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The Burgher and the WhoreProstitution in Early Modern Amsterdam$

Lotte van de Pol

Print publication date: 2011

Print ISBN-13: 9780199211401

Published to Oxford Scholarship Online: May 2011

DOI: 10.1093/acprof:oso/9780199211401.001.0001

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(p.232) Appendix 1 Contemporary Writers on Amsterdam Music Houses and Prostitution

(p.232) Appendix 1 Contemporary Writers on Amsterdam Music Houses and Prostitution

Source:
The Burgher and the Whore
Publisher:
Oxford University Press

(p.232) Appendix 1

Contemporary Writers on Amsterdam Music Houses and Prostitution

Peter Hajstrup, A Common Sailor from Denmark

Travelogues were generally written by members of the elite and the majority of Germans who kept accounts of their travels were scholars or clergymen. This memoir by an ordinary seaman, Peter Hansen Hajstrup, who was in Amsterdam in 1644 to sign up with the VOC, is therefore highly unusual. Hajstrup came from what was then Danish Schleswig Holstein and he wrote in German. The following is translated from Frank Ibold, Jens Jäger, and Detlev Kraak (eds.), Das Memorial und Jurenal des Peter Hansen Hajstrup (1624–1672) (The Memoir and Journal of Peter Hansen Hajstrup) (Neumünster, 1995), 65–6.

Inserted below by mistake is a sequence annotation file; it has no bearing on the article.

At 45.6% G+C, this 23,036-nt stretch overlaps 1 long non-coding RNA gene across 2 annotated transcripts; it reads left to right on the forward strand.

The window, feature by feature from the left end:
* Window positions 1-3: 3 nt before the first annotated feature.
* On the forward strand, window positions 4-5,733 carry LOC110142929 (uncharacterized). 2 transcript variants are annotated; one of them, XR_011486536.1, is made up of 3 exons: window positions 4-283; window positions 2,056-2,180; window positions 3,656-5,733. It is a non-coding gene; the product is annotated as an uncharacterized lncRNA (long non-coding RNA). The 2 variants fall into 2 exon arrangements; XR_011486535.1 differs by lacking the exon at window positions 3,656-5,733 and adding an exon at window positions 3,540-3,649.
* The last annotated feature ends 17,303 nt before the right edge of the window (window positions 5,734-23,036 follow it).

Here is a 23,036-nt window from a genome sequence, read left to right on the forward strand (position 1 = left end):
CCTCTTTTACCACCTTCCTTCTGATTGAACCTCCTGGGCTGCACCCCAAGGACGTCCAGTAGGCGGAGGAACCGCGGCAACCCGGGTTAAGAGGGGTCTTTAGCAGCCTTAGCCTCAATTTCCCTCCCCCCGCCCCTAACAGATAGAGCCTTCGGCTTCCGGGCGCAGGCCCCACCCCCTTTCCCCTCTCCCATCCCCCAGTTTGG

On 27 August, Sunday, at 7 o'clock in the morning, I and my comrade set out to see the city of Amsterdam, where he was familiar with all the streets, and also walked outside the Hellewegs Gate; there he took us into an inn, in fact a public whorehouse. The landlady soon showed us to a pleasure garden behind the house, where my comrade ordered a pint of wine, which was soon brought to us by a madam so finely adorned that many would have thought her a young noblewoman. But when she came to us with the wine she sat down next to my comrade and asked him how it went with him and how he had been all this while; she said that as she saw it he had every reason to thank the dear Lord. Meanwhile she put her hand down his trousers and kept asking how he was furnished there, embracing and kissing him as she did so. Seeing this, I sat as if stricken; I did not know what I should think, since at that time I was still young and inexperienced. But when she went away I said to my comrade, ‘What kind of a place is this? I think you have brought me into a whorehouse.’ At that he answered: ‘What else did you have in mind? We want a happy day of it and to have a little fun with these young ladies! Shortly another will come, who is even prettier than she. That will be the one for you.’ (p.233) I said: ‘No, I don't want to stay here!’ Then the whore came back, bringing, or so she thought, one for me as well. They sat down with us, beginning to kiss and to clap. As I sat still, not turning to look at them, the whore asked me if something was wrong. I said: ‘No!’ Then she started to put her arm around me too, and since I was not used to such things and also not in agreement, I hit her in the face with my fist, so that she fell to the ground next to the table. This caused my comrade to fly into a rage, saying: ‘It's wrong of you to hit a woman.’